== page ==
Our modern lives are overflowing with white noise and chatter but sorely lacking authentic interaction. As we exist in a constant state of digital connectivity, we are ironically growing further apart from one another. In his new book, bestselling author of Running with the Mind of Meditation, Sakyong Mipham shows us how to re-learn speaking and listening from our hearts, using basic principles of the Shambhala tradition, including meditation. Here, he answers some of our most pressing questions about his new book The Lost Art of Good Conversation: A Mindful Way to Connect with Others and Enrich Everyday Life.
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Books for Better Living (BBL): You equate conversation with engagement in mindfulness. Tell us a little more about how those two things connect. Many people probably don’t think of conversation (a social interaction) with meditation (a solitary act).
Sakyong Mipham: Meditation practice helps us cultivate mindfulness. When we meditate, we are often placing our attention on one point of focus: the cycle of breathing. When we return our attention again and again to the breath, despite distractions, we are practicing mindfulness. Mindfulness and meditation practice can help us become more present for others in our lives. Just as in meditation, when we direct our full attention to our conversation partners, we are showing them tremendous respect and dignity. We are showing up for them fully, in the present moment.
BBL: How are social media and the “anonymity” of many of our online interactions degrading our ability to connect in a truly meaningful way with people?
Sakyong Mipham: Though devices and constant connectivity often help us keep in touch with others, they sometimes diminish the magic that arises in face-to-face conversations. Conversation involves more than just words. Nonverbal communication can be just as powerful as spoken or written words. Think of how a smile, a frown, or simple eye contact can shift the feeling of an interaction. Often, these moments open a doorway that leads to deeper, true communication with another.
BBL: You talk about “artful” conversation. My grandmother believed wholeheartedly in the importance of good conversation. In fact, I recall her often designating things as “great conversation pieces.” Can you expand on that concept, on what is artful about conversation? What is the inherent difference between artful conversation and chitchat/small talk, and how does the former benefit us more (acknowledging that chitchat has its place)?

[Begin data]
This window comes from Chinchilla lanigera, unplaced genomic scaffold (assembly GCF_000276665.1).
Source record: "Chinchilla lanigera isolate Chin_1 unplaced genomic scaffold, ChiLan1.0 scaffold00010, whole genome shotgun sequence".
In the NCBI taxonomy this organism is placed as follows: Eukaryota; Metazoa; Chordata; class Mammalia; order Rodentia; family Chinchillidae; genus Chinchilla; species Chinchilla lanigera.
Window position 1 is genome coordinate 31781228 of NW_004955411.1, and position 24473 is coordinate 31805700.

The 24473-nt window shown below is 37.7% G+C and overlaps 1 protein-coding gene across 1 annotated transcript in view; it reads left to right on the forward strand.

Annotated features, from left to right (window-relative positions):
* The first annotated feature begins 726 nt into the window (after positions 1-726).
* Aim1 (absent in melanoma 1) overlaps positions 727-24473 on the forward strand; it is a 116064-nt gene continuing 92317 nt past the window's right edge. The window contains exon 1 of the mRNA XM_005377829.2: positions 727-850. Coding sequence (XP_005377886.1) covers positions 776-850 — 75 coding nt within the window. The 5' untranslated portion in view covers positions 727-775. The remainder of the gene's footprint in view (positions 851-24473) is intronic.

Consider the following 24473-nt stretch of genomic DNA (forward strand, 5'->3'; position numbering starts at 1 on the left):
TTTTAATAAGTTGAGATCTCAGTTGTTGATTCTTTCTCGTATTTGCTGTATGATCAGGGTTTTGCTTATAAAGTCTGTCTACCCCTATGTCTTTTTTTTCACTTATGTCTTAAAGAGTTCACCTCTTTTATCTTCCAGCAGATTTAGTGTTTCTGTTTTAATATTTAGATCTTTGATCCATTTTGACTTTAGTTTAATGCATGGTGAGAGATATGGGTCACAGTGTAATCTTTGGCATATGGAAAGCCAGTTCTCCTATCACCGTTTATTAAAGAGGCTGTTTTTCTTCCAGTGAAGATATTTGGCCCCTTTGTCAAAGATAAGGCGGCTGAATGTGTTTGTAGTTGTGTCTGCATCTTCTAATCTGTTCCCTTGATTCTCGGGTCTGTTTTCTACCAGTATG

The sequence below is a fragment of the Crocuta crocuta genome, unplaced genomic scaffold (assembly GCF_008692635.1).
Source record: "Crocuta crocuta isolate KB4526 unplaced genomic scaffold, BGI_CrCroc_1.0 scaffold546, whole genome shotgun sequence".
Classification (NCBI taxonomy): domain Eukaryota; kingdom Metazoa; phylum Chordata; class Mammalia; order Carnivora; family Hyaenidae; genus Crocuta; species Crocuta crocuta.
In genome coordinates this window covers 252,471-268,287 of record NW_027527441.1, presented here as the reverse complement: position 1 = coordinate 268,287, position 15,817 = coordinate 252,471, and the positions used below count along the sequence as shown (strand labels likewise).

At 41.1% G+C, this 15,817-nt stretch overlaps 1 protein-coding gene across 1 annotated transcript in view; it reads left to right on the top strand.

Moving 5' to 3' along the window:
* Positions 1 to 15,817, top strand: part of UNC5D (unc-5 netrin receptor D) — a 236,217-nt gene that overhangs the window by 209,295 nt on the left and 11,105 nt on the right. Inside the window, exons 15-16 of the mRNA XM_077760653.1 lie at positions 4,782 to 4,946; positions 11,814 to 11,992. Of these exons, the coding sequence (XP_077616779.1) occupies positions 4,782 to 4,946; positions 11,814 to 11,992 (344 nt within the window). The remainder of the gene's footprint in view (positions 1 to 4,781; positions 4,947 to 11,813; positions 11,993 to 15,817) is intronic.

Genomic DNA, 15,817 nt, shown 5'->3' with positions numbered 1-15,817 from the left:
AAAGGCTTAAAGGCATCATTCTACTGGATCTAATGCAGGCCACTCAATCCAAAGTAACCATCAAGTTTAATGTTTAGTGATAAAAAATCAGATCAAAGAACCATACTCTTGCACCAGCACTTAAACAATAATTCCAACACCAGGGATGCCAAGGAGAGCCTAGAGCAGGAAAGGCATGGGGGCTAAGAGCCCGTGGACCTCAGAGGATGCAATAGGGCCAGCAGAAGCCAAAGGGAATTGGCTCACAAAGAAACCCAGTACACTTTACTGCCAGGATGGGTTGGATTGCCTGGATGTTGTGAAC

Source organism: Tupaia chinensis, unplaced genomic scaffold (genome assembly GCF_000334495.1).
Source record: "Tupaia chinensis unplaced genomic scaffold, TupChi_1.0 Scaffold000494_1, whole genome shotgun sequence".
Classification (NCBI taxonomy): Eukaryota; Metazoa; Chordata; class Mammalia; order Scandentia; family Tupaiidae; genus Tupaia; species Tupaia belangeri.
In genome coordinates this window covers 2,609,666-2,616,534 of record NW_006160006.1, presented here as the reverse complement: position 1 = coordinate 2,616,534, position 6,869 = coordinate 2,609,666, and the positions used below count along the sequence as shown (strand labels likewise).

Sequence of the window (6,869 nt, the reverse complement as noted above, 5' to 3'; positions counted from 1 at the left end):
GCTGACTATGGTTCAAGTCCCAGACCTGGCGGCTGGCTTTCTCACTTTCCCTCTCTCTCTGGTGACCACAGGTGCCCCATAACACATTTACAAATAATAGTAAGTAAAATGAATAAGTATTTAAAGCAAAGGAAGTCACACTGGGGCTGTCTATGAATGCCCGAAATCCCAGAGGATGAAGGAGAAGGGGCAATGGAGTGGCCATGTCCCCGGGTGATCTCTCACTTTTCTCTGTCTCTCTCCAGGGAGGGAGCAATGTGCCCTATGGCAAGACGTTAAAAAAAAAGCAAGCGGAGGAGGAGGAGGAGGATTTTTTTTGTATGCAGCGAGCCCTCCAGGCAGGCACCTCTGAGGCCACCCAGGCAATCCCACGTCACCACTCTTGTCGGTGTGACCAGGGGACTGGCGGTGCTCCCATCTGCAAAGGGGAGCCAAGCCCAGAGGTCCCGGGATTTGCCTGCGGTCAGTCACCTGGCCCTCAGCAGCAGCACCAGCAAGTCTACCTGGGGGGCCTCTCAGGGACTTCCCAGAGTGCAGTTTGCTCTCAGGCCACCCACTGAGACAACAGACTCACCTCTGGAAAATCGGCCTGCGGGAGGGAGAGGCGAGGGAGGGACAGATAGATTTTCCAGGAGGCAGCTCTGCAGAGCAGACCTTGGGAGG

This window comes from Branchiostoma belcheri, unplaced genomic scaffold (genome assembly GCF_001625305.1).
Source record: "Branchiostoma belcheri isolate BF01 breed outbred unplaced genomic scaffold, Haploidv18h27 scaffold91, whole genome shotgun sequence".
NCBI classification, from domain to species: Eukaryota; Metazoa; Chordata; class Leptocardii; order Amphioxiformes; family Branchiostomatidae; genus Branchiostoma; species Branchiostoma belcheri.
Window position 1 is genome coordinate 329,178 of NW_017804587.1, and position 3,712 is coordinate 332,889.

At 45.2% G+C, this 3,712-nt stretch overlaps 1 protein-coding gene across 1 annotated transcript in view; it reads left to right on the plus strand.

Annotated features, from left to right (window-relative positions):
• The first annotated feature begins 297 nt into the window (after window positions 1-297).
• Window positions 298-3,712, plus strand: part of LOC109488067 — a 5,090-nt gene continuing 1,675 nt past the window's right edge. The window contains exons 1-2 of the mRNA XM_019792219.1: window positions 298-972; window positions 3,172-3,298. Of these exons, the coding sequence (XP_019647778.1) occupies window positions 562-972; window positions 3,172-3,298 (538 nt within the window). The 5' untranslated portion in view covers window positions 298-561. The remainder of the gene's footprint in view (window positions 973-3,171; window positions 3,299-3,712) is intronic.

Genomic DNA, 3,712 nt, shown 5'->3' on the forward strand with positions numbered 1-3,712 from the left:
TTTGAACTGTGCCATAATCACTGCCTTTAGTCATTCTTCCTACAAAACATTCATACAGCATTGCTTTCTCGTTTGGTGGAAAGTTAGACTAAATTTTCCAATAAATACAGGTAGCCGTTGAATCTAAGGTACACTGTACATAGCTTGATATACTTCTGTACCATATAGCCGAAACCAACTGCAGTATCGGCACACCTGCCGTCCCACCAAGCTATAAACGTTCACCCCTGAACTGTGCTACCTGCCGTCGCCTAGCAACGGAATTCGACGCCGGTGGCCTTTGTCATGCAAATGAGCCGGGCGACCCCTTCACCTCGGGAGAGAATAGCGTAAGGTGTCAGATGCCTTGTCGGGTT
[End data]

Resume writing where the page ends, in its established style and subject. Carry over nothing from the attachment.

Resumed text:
Sakyong Mipham: The art in conversation involves knowing exactly what the moment calls for, and then bringing that into your conversation. Artful conversationalists know when to speak and when to be silent. Often, what is most needed in conversation is actually listening—being “in tune” with others. I sometimes joke that listening is the price you pay if you want to be heard. However, when we listen fully to another person, we are actually offering them a tremendous gift: the gift of space.
BBL: You say that engaging in conversation is training in sensitivity—literally learning to use our senses. How is that so? And is it possible to do that online?
Sakyong Mipham: Our senses are the gateway to perception. When we speak and listen, we are engaging with sound, the environment around us, and others. That is not to say that online communication lacks sensitivity, but our senses are heightened when we are sitting across from our conversation partners because we are likely engaging on multiple levels, leading to a more enriching exchange and conversation. For example, imagine you are sitting in a cafe with a friend. Perhaps you notice the smell of coffee, or the way the breeze moves through your friend’s hair. Maybe you notice a tear roll down your friend’s cheek as he or she shares a difficult story with you. All of these elements become part of the interaction between two people.
BBL: How can we learn (or relearn, as the case may be) to initiate or engage in genuine conversation? Are there some simple steps to help people get started?
Sakyong Mipham: At the end of each chapter of my book, I share a reflection to help us practice the art of genuine conversation. Here is a reflection from Chapter 5: Every encounter is the beginning of a new conversation, even before language is shared. The secret is that we have to be present for it. Before you speak, breathe and find your own spot. What emotions are arising? Can you notice what is happening in your mind and then simply appreciate the space you share with the other person? The conversation has already begun.
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